GENEVA -- Daimler is looking to add production capacity in North America for both its compact and rear-wheel-drive models, CEO Dieter Zetsche said.
Plans are in the "very early" stages for the rear-wheel-drive vehicles and "it is totally open," Zetsche said on Tuesday on the sidelines of the Geneva auto show here.
He would not say whether Mercedes-Benz is looking to expand its factory in Vance, Alabama, or build a new plant. Mercedes just began production of the redesigned rwd C-class sedan in Alabama, primarily for the U.S. market.
Alabama builds the all-wheel-drive M- and GL-class crossovers and will add a M-class coupe crossover next year.
To cope with the shortage of front-wheel-drive cars, Mercedes is adding shifts and outsourcing some production to contract manufacturer Valmet in Finland. There are already shortages of the CLA sedan in the United States that aren't likely to be remedied until early summer.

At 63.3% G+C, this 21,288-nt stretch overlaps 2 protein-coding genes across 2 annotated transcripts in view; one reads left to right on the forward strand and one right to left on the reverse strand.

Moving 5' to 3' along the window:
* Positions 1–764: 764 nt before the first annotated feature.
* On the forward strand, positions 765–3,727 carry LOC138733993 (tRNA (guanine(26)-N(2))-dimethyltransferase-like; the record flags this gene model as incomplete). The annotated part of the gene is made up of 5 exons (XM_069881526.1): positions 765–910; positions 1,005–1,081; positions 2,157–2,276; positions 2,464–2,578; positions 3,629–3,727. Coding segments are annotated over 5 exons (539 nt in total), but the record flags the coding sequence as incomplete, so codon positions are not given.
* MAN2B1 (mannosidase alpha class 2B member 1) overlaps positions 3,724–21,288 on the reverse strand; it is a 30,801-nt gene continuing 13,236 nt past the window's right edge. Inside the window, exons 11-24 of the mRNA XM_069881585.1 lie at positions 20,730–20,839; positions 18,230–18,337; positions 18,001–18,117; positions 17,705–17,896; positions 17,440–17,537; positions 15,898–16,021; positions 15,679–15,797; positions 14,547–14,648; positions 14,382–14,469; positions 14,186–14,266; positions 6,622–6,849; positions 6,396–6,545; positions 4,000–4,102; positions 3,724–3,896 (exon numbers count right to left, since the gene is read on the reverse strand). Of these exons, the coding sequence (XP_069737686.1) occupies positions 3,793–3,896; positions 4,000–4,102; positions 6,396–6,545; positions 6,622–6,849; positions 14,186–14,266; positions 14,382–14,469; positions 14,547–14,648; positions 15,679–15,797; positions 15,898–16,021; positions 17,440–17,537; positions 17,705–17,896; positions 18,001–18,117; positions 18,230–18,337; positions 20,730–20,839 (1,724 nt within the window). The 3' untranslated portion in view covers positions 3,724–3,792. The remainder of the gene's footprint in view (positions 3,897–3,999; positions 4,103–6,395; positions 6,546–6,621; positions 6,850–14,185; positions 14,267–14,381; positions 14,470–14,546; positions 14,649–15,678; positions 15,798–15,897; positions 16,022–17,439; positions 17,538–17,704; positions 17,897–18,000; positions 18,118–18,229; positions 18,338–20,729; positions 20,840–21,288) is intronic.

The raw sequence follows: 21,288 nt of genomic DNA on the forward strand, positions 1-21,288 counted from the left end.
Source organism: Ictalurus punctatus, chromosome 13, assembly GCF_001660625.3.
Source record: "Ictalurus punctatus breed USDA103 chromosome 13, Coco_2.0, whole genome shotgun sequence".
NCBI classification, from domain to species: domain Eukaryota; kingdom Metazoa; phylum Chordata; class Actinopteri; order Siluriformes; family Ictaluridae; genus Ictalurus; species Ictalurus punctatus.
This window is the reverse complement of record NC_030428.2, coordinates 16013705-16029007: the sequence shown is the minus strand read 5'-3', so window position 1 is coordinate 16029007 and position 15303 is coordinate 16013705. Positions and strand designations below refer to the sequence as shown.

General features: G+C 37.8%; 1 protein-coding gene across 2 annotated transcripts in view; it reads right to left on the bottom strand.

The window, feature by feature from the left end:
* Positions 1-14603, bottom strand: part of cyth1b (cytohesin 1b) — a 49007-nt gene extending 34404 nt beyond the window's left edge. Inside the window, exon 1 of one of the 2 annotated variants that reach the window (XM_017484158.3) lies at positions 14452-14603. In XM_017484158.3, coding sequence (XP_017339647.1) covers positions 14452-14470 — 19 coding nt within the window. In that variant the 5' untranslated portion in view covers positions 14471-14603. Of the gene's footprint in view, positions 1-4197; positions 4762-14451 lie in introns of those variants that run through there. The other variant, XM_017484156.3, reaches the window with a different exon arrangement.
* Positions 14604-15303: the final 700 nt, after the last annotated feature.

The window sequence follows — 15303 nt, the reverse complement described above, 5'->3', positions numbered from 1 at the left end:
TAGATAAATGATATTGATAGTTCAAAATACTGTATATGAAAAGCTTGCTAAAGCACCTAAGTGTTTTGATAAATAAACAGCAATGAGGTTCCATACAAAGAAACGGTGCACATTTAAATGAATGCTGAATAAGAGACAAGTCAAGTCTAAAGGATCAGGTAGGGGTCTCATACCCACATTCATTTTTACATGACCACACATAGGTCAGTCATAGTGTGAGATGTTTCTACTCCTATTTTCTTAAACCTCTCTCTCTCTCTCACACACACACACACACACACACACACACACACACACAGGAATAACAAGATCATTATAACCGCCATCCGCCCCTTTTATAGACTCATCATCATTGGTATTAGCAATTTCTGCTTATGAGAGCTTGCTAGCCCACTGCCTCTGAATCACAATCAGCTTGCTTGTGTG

Mercedes expects worldwide sales of its front-wheel-drive models, which include the A class not sold in the United States, to rise to 500,000 units this year from last year's 370,000.
The B-class battery electric car goes on sale in the United States in July and the GLA crossover debuts this summer.
Zetsche said there will be even more variants with the new generation of the front-wheel-drive family. "Independent of what we are planning mid-term, for the next generation front-wheel-drive [cars] we need additional plant capacity with probably a new location," Zetsche said.
The front-wheel-drive vehicles would be built in the NAFTA zone, he said. That includes Mexico where Mercedes has been considering joint production at a Nissan factory.
Zetsche would not give a timetable but said "we are evaluating different scenarios."